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Do Labor Market Policies and Growth Fundamentals Matter for Income Inequality in Oecd Countries? Some Empirical Evidence

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  • Patrick Van Houdt

Abstract

Income distribution may be related to fundamentals affecting economic growth and to labor market policies. Noting that inequality is affected by unemployment. This paper presents a model in which labor market policies affect unemployment which in turn affects inequality. The model also includes the effects of changes in per capita income on inequality through the accumulation of physical capital and technological know–how. When a resulting reduced–form relationship is estimated, its explanatory power is surprisingly high: on average, it explains about three quarters of the variation in inequality measures for the OECD countries, and Granger Causality tests confirm the model’s predictions.

Suggested Citation

  • Patrick Van Houdt, 1997. "Do Labor Market Policies and Growth Fundamentals Matter for Income Inequality in Oecd Countries? Some Empirical Evidence," IMF Working Papers 97/3, International Monetary Fund.
  • Handle: RePEc:imf:imfwpa:97/3
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    References listed on IDEAS

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    1. Galor, Oded & Tsiddon, Daniel, 1996. "Income Distribution and Growth: The Kuznets Hypothesis Revisited," Economica, London School of Economics and Political Science, vol. 63(250), pages 103-117, Suppl..
    2. Galor, Oded & Tsiddon, Daniel, 1997. "Technological Progress, Mobility, and Economic Growth," American Economic Review, American Economic Association, vol. 87(3), pages 363-382, June.
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    Cited by:

    1. Ravallion, Martin, 2000. "What can we learn about country performance from conditional comparisons across countries?," Policy Research Working Paper Series 2342, The World Bank.
    2. Orsetta Causa & Alain de Serres & Nicolas Ruiz, 2015. "Can pro-growth policies lift all boats?: An analysis based on household disposable income," OECD Journal: Economic Studies, OECD Publishing, vol. 2015(1), pages 227-268.
    3. Roman Arjona & Maxime Ladaique, 2003. "Mark Pearson Growth, Inequality and Social Protection," Canadian Public Policy, University of Toronto Press, vol. 29(s1), pages 119-140, January.
    4. César Calderón & Alberto Chong & Rodrigo Valdés, 2004. "Normativa del mercado laboral y desigualdad del ingreso: elementos de juicio de un grupo de países," Research Department Publications 4376, Inter-American Development Bank, Research Department.
    5. Alberto Chong & Florencio Lopez-de-Silanes, 2004. "Privatización en México," Research Department Publications 4374, Inter-American Development Bank, Research Department.
    6. César Calderón & Alberto Chong & Rodrigo O. Valdés, 2005. "Labor Market Regulations and Income Inequality: Evidence for a Panel of Countries," Central Banking, Analysis, and Economic Policies Book Series,in: Jorge Restrepo & Andrea Tokman R. & Norman Loayza (Series Editor) & Klaus Schmidt-Hebbel (Series Edi (ed.), Labor Markets and Institutions, edition 1, volume 8, chapter 7, pages 221-279 Central Bank of Chile.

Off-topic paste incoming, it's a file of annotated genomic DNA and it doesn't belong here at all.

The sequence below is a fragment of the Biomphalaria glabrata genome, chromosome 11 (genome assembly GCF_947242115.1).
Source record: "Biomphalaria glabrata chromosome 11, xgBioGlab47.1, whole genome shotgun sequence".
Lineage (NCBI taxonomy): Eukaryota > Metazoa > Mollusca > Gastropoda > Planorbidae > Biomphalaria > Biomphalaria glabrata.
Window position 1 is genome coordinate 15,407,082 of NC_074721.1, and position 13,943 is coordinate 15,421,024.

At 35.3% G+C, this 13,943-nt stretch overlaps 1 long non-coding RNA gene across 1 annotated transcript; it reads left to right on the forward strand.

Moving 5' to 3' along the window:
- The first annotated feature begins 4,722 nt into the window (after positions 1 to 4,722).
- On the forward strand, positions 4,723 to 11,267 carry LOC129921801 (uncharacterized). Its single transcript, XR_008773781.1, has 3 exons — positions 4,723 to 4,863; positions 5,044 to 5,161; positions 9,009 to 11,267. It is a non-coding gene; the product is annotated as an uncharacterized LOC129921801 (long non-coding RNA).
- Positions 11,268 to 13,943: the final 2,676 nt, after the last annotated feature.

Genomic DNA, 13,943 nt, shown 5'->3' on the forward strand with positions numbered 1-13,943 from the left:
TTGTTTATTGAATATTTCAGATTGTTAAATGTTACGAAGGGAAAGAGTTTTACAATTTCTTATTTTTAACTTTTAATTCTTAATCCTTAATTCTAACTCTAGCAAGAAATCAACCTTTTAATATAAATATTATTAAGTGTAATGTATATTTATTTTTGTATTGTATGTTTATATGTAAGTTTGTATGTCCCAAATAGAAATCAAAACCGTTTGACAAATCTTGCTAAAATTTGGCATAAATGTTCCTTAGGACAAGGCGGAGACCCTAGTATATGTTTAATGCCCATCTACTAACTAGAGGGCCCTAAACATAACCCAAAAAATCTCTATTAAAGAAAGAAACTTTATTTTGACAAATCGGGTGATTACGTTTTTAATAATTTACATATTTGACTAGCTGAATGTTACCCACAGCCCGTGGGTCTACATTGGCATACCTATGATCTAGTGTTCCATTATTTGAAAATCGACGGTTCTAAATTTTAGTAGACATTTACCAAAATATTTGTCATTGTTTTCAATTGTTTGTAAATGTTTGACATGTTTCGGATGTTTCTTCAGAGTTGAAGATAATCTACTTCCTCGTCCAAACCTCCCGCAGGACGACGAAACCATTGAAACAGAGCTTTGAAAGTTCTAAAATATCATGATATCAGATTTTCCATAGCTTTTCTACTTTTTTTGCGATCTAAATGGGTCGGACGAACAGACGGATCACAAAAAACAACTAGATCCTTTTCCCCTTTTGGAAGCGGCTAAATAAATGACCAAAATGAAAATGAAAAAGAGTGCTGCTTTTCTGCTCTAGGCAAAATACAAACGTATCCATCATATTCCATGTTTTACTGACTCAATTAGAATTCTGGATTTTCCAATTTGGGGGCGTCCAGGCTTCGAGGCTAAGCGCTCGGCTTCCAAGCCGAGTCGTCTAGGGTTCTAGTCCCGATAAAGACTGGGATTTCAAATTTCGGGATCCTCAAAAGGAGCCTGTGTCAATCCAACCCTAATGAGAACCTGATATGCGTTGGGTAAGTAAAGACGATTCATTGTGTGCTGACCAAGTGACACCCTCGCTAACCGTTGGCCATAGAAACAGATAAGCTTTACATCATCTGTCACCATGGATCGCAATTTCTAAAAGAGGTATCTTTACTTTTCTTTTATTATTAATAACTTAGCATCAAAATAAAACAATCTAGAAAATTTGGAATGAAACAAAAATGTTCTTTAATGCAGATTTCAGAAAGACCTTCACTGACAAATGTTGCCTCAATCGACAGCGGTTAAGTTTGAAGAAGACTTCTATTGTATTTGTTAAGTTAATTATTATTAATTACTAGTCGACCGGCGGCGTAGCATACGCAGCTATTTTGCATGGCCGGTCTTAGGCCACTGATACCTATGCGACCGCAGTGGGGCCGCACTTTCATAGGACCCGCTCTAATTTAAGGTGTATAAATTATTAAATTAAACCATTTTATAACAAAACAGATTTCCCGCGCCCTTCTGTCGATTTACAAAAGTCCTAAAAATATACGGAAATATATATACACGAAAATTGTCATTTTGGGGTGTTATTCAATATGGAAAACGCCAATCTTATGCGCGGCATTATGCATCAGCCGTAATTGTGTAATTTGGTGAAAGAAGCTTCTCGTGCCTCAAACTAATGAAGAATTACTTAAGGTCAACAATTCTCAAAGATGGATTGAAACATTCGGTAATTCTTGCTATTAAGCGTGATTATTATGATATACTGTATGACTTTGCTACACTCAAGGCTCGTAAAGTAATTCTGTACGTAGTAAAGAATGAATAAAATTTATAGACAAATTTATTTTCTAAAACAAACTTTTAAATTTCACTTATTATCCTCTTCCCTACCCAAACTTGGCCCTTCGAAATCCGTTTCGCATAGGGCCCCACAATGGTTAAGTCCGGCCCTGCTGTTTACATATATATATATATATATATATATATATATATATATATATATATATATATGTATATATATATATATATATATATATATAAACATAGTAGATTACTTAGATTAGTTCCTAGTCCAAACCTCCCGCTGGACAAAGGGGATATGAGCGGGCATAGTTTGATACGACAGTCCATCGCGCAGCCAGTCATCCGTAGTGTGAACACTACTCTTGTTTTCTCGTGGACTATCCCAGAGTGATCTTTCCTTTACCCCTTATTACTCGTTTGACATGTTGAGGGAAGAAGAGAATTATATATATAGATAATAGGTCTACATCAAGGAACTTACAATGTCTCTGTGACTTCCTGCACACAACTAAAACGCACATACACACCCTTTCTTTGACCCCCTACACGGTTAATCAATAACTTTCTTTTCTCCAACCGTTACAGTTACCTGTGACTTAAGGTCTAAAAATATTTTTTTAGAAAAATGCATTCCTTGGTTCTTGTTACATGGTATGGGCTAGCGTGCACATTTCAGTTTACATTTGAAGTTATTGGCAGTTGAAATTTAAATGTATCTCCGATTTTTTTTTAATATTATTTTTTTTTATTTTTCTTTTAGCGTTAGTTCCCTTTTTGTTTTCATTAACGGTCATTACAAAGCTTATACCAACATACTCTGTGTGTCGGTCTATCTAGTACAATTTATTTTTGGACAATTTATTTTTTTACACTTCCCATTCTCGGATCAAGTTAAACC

7. Orsetta Causa & Alain de Serres & Nicolas Ruiz, 2015. "Structural reforms and income distribution," OECD Economic Policy Papers 13, OECD Publishing.
    8. Andrea Brandolini & Anthony B. Atkinson, 2001. "Promise and Pitfalls in the Use of "Secondary" Data-Sets: Income Inequality in OECD Countries As a Case Study," Journal of Economic Literature, American Economic Association, vol. 39(3), pages 771-799, September.
    9. César Calderón & Alberto Chong, 2009. "Labor market institutions and income inequality: an empirical exploration," Public Choice, Springer, vol. 138(1), pages 65-81, January.
    10. Roman Arjona & Maxime Ladaique & Mark Pearson, 2001. "Growth, Inequality and Social Protection," OECD Labour Market and Social Policy Occasional Papers 51, OECD Publishing.
    11. Alka Obadic & Nika Simurina & Robert Sonora, 2014. "The effects of tax policy and labour market institutions on income inequality," Zbornik radova Ekonomskog fakulteta u Rijeci/Proceedings of Rijeka Faculty of Economics, University of Rijeka, Faculty of Economics, vol. 32(1), pages 121-140.
    12. Isabell Koske & Jean-Marc Fournier & Isabelle Wanner, 2012. "Less Income Inequality and More Growth – Are They Compatible? Part 2. The Distribution of Labour Income," OECD Economics Department Working Papers 925, OECD Publishing.

    More about this item

    JEL classification:

    • D31 - Microeconomics - - Distribution - - - Personal Income and Wealth Distribution
    • E62 - Macroeconomics and Monetary Economics - - Macroeconomic Policy, Macroeconomic Aspects of Public Finance, and General Outlook - - - Fiscal Policy
    • O40 - Economic Development, Innovation, Technological Change, and Growth - - Economic Growth and Aggregate Productivity - - - General

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